I can say that this format is not suitable for everyone. Many new colleagues found this strange, for example:

– “Conversations distract from work.” Maybe, but that’s part of the training.

– “Why dig into the requirements and reasons for the task, if you can just add a button, as the user asks for it?”. It is clear that it is not necessary to bring the analysis of each task to the point of absurdity. The main reference of learning is to develop an understanding of why you do something.

What did I learn?

For myself as an employee, I would highlight the following pros and cons of this training (mentorship):


– the number of software revisions is reduced to zero, because at the initial stage you understood all the nuances. Of course, someone likes the process for the sake of the process and hundreds of tasks in Jira on the same topic, but in my opinion, it is better to finish the project and start the next one, sometimes more interesting or with a new technology. New experience – greater progress and career growth;

– you can start work even when there is no initial TK. Immersion in business processes allows you to better understand what exactly the customer needs;

– useful skills for growth: you can develop in different directions, for example, in PM, business analytics (I even had the opportunity to get a job in this direction, but the beginning of covid in the 20th year changed my plans a little).


– It is necessary to communicate a lot, it is not suitable for everyone. Some would just like to sit and program in silence.

What does it give the company?


– bugs are always fixed “at the root”. So that it no longer arises in principle;

– each developer is independent and very involved in the project. He can communicate with the customer and can formulate the TOR and then implement it. So to speak, “And one warrior in the field.”

There is also a minus. Much depends on the company itself. Developers should have some freedom in how exactly they implement certain requirements. In addition, it is not cheap, a lot of time is spent on “thinking”. I think this format is more suitable for those who write or refine software internally.

2. Stack change, June again (conditionally) and new mentors

As I wrote above, I learned C# for myself. And so, after 5.5 years of work in 1C, I had the opportunity to get a job at the same time as a part-time .NET intern. In a year, I changed the stack completely. I got a job in a small foreign company. My colleagues and I were developing our own product.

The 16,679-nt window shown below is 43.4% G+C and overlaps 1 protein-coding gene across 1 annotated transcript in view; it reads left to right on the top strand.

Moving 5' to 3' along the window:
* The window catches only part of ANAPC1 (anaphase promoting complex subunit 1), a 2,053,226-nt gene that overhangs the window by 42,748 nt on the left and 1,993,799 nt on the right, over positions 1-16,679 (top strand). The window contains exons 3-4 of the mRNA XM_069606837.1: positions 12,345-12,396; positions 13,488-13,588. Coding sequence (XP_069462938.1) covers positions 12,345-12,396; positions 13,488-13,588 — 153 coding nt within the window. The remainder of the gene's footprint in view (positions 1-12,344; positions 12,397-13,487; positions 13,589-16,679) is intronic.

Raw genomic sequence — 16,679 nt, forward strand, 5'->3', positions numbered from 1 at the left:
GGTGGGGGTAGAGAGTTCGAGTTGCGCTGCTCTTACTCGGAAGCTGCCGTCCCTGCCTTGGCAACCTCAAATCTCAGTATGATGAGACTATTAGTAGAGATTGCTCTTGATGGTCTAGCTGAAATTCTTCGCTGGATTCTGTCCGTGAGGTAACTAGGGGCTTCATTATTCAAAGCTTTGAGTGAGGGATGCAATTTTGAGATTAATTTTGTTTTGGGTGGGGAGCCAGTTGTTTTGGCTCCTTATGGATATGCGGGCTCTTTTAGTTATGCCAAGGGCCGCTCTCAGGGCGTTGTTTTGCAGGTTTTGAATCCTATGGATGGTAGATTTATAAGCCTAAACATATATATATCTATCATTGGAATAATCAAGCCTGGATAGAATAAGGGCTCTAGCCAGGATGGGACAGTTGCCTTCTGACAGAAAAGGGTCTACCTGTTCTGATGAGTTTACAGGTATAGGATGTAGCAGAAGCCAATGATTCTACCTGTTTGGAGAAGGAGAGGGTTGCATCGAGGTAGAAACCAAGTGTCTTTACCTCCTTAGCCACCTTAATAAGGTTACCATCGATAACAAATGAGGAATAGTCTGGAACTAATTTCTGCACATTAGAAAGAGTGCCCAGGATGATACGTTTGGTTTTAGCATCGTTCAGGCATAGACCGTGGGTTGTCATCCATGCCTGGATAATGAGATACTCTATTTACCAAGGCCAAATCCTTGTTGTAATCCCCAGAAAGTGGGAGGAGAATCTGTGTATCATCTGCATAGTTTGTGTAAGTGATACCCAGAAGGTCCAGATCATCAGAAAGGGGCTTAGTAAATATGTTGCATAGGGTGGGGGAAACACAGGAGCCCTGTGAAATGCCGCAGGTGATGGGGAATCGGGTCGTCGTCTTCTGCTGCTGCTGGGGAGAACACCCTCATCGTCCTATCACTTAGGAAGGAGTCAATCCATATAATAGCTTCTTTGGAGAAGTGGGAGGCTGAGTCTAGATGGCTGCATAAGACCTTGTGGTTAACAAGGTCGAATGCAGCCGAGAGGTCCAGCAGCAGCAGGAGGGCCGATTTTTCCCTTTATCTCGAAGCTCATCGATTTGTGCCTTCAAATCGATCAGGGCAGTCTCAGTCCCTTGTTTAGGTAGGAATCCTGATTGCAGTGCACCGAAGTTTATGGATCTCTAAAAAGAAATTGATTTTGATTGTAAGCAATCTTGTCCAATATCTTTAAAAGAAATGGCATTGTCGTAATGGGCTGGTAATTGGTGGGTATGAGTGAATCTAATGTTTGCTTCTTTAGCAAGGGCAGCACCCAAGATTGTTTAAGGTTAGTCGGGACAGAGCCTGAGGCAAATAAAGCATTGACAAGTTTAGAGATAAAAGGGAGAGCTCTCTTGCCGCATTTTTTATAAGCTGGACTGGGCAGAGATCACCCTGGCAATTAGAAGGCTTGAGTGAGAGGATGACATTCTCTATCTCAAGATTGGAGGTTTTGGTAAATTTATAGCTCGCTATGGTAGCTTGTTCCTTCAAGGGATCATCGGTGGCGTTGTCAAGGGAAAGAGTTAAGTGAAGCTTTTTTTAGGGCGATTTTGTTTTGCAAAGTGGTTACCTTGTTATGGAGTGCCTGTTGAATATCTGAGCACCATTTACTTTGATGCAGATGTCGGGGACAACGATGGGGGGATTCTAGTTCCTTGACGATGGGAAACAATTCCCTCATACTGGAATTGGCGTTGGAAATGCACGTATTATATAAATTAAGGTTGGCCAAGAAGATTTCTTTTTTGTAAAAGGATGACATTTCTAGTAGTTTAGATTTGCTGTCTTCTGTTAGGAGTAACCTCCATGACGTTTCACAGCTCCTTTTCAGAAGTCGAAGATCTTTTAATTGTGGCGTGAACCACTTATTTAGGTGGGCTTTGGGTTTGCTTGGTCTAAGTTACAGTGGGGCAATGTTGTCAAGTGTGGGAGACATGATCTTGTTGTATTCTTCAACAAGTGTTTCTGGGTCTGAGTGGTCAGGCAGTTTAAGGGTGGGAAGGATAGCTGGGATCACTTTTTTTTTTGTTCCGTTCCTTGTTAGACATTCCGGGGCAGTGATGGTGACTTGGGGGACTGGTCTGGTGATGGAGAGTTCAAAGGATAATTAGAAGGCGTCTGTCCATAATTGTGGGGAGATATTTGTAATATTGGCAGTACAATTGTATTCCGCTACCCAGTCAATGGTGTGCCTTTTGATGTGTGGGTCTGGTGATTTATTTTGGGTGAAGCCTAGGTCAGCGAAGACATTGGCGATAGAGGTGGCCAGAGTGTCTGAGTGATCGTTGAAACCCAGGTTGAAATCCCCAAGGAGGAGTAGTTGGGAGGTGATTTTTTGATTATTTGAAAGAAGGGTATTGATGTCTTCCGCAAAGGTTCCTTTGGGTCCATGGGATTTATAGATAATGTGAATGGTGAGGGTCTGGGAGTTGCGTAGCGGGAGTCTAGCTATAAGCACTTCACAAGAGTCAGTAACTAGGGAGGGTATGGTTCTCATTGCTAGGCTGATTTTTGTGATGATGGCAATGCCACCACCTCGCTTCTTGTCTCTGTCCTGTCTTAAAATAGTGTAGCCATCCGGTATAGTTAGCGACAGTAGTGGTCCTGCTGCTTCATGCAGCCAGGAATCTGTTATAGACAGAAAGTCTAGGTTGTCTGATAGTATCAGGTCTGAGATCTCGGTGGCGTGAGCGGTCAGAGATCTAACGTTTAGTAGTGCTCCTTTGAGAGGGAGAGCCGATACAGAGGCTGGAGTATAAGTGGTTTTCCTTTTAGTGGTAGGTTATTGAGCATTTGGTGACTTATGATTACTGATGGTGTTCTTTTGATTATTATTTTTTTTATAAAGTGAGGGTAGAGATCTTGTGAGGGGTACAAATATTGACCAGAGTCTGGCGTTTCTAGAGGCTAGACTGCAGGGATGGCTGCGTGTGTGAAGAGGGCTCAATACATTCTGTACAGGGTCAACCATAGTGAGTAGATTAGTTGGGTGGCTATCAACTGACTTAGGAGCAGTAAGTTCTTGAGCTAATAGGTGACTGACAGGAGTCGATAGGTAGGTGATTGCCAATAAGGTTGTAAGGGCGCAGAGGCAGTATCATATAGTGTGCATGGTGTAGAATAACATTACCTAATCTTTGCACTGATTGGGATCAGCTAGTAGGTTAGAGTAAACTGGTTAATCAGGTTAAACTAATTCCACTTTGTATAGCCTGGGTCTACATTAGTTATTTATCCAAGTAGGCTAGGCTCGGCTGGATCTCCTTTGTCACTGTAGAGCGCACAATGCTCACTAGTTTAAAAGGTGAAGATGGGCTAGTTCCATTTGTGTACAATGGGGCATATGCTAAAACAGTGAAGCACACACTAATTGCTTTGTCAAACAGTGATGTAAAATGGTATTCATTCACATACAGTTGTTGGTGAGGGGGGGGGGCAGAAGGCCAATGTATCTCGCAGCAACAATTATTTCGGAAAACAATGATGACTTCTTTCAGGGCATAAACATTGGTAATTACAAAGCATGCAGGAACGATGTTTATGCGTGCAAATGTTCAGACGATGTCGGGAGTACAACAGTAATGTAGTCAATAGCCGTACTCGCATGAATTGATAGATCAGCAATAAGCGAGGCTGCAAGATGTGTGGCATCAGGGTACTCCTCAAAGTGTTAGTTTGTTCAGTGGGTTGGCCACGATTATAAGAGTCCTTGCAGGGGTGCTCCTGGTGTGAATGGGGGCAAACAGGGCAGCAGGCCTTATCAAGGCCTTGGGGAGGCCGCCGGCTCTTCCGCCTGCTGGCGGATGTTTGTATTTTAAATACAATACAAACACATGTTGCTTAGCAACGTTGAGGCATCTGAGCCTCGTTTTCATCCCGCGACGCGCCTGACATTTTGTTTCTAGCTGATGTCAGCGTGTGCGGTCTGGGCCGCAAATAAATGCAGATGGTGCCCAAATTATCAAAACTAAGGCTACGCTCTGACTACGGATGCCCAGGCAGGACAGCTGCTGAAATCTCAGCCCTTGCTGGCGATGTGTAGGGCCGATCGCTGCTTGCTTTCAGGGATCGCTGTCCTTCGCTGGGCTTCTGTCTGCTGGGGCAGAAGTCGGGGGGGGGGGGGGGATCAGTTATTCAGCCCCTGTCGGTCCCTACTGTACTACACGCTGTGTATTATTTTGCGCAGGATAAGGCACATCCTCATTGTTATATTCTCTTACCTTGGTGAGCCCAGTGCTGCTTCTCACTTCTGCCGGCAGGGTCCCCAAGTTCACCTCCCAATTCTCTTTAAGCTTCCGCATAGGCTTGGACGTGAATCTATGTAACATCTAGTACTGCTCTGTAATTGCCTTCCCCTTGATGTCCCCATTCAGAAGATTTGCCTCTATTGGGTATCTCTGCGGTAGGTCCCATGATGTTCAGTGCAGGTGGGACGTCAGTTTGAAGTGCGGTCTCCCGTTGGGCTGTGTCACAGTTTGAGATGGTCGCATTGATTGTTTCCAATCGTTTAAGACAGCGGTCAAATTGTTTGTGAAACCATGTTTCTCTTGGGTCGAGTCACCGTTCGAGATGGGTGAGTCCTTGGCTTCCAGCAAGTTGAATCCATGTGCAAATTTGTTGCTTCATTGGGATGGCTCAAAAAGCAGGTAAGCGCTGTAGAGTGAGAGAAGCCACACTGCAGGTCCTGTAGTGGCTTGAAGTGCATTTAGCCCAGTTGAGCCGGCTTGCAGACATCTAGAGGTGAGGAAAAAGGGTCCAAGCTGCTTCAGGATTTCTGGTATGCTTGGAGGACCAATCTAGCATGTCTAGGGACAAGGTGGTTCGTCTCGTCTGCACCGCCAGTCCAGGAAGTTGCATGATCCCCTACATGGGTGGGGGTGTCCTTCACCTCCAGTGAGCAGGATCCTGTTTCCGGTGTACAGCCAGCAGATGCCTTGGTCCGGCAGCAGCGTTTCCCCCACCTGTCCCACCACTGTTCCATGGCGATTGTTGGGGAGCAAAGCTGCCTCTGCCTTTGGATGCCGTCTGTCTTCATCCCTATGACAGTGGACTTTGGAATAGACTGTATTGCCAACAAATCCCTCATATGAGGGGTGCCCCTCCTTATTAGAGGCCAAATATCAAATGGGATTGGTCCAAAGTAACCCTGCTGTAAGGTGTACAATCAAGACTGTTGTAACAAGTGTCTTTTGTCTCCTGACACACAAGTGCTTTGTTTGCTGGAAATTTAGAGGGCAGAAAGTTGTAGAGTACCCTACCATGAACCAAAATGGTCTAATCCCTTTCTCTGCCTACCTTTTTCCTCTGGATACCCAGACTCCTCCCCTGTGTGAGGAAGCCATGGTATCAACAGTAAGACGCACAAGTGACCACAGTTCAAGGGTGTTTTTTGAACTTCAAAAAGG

Technically, the new stack was an order of magnitude more complicated than what I was working with. But I was extremely motivated to go all the way to .NET, and I wasn’t starting from scratch.

Learning process

I will repeat, given that I did not start from scratch – by the code, it was even clear to me what and where it was. I even understood which line I had to add. But I did not understand why it was necessary to do this. Mentors helped here:

– For the first six months, they periodically told me why this or that was done, gave me tips on architecture and shared their experience;

– informally talked about the industry in general, which greatly increases motivation;

– Through the code review, I understood the theory. Interesting approach, I’ve never seen anything “done wrong” in my code review. It was always in the spirit – “but here it seems that such a pattern fits well.” Here is the article, respect it and try it, I think it should work.”

Despite the fact that I have read books on theory (for example, Gang of Four, Clean code) – some points are difficult to understand if there is no practice. This is mainly about patterns.

“Ah, so that’s what it was for, I was reading…”, arose in the head.

Now I understand how skillfully and casually they corrected my gaps in knowledge. It was always interesting and felt like continuous progress.

3. How I was a team leader for juniors on programming courses

There was also such a thing. I will not go into details, as this is a topic for a separate article. What I drew the attention of my students to (the same that my mentors gave me):

– it is important to understand business processes, the customer cannot always formulate requirements;

– it is necessary to think through the system first, only then to write;

– Information on technical skills: interesting articles, direction for further development and training.

Unfortunately, many Junes are not very interested in other people’s experiences. Most want simple take the oars sooner find out how to pass an interview and what knowledge is lacking for this or that vacancy.

In conclusion, I would like to say that I find mentoring very effective. In addition to the development of certain skills, the mentor also conveys his life experience. In addition, working with a mentor accelerates the process of adaptation in the team. Moreover, the company and the mentor have a positive effect.



Despite the vast difference in approach to mentoring in the two companies I worked for, the result (for me) was the same. A person with more experience should be interesting. He can share experiences or help develop technical skills. If you listen to him, absorb and accept what he says, you will gain a huge amount of new knowledge that is applicable in real life.

In my career, my mentors have helped me a lot, and I also try to share my experience. I hope it was interesting and useful.